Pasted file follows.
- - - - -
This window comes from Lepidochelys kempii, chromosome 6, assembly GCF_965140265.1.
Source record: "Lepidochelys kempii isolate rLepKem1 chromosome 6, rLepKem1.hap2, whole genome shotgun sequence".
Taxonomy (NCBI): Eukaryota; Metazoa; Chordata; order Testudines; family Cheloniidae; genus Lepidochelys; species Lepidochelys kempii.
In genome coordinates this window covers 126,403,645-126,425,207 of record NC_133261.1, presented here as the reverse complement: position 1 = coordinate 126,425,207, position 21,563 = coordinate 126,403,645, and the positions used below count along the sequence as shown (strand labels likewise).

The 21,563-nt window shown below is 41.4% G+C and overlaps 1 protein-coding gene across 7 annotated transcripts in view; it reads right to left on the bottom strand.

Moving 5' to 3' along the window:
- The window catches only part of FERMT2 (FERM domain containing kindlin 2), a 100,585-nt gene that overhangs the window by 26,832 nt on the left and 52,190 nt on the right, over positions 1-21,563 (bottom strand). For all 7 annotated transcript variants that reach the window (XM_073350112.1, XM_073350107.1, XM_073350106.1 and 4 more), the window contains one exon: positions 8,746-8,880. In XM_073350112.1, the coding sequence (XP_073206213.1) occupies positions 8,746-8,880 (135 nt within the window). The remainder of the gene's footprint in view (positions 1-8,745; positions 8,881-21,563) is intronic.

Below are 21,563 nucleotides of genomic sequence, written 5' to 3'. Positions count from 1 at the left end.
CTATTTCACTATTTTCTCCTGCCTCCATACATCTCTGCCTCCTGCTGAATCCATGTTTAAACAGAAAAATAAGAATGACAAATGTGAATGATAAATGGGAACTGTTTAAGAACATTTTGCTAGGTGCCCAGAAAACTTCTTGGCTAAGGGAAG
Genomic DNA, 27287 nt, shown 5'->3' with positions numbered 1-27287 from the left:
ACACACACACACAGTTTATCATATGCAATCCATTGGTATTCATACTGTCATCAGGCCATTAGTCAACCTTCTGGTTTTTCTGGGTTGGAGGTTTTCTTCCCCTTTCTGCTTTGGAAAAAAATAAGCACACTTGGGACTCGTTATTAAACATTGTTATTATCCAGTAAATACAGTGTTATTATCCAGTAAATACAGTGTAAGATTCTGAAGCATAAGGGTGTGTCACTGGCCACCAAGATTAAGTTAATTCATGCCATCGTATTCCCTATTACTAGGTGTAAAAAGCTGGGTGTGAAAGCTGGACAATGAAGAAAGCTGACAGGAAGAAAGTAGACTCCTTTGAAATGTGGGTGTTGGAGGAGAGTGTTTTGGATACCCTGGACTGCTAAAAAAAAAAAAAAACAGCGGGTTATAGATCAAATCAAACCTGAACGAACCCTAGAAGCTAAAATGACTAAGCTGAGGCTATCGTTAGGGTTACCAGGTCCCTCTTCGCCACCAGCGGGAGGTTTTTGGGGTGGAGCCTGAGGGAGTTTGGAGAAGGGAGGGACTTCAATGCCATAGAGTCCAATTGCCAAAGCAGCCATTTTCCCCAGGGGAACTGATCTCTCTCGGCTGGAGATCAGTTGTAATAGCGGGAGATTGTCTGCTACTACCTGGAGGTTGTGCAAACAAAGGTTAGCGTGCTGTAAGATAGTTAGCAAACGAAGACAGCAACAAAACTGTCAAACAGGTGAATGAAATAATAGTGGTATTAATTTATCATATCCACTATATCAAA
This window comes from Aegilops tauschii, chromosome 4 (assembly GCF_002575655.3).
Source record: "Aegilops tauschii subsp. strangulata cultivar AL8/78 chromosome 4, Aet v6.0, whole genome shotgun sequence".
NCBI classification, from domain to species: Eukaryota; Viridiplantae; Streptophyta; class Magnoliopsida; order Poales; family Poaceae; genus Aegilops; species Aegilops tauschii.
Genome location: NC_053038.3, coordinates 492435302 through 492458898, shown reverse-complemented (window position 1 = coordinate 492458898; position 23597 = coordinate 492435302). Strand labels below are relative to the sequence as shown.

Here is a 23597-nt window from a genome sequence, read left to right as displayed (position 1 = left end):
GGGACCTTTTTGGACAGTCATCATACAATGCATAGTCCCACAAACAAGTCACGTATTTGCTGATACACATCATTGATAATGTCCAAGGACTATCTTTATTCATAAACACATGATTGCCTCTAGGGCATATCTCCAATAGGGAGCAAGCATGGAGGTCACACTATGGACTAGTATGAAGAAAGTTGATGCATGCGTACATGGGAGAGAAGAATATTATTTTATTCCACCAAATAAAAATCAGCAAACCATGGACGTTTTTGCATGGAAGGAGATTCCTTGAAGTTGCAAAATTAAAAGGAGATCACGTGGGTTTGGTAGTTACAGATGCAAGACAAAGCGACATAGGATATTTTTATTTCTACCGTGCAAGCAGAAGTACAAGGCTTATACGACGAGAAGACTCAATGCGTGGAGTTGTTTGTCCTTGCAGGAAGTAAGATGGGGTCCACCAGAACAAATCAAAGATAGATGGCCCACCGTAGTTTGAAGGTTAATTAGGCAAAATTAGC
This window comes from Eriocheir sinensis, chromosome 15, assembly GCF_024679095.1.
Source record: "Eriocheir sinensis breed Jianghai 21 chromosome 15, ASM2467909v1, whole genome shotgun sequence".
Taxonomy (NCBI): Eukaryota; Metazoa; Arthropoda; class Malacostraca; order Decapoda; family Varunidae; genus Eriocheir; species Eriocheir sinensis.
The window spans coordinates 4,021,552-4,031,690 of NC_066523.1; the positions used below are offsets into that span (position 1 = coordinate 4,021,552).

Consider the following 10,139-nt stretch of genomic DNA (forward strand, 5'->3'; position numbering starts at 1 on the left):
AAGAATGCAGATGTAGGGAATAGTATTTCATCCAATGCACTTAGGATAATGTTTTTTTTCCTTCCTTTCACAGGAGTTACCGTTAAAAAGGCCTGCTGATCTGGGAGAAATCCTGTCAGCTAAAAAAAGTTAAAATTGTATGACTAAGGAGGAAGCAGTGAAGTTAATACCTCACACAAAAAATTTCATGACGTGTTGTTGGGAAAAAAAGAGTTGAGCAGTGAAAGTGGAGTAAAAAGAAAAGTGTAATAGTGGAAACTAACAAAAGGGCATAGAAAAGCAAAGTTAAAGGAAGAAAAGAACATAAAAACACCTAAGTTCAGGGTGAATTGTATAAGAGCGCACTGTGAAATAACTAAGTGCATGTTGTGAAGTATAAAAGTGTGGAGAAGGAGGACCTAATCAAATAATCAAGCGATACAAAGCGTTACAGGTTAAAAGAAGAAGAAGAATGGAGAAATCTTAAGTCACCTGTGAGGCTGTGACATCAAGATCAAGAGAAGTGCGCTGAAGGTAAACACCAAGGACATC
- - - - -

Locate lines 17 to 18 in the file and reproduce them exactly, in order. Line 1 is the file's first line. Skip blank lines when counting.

GGGACCTTTTTGGACAGTCATCATACAATGCATAGTCCCACAAACAAGTCACGTATTTGCTGATACACATCATTGATAATGTCCAAGGACTATCTTTATTCATAAACACATGATTGCCTCTAGGGCATATCTCCAATAGGGAGCAAGCATGGAGGTCACACTATGGACTAGTATGAAGAAAGTTGATGCATGCGTACATGGGAGAGAAGAATATTATTTTATTCCACCAAATAAAAATCAGCAAACCATGGACGTTTTTGCATGGAAGGAGATTCCTTGAAGTTGCAAAATTAAAAGGAGATCACGTGGGTTTGGTAGTTACAGATGCAAGACAAAGCGACATAGGATATTTTTATTTCTACCGTGCAAGCAGAAGTACAAGGCTTATACGACGAGAAGACTCAATGCGTGGAGTTGTTTGTCCTTGCAGGAAGTAAGATGGGGTCCACCAGAACAAATCAAAGATAGATGGCCCACCGTAGTTTGAAGGTTAATTAGGCAAAATTAGC
This window comes from Eriocheir sinensis, chromosome 15, assembly GCF_024679095.1.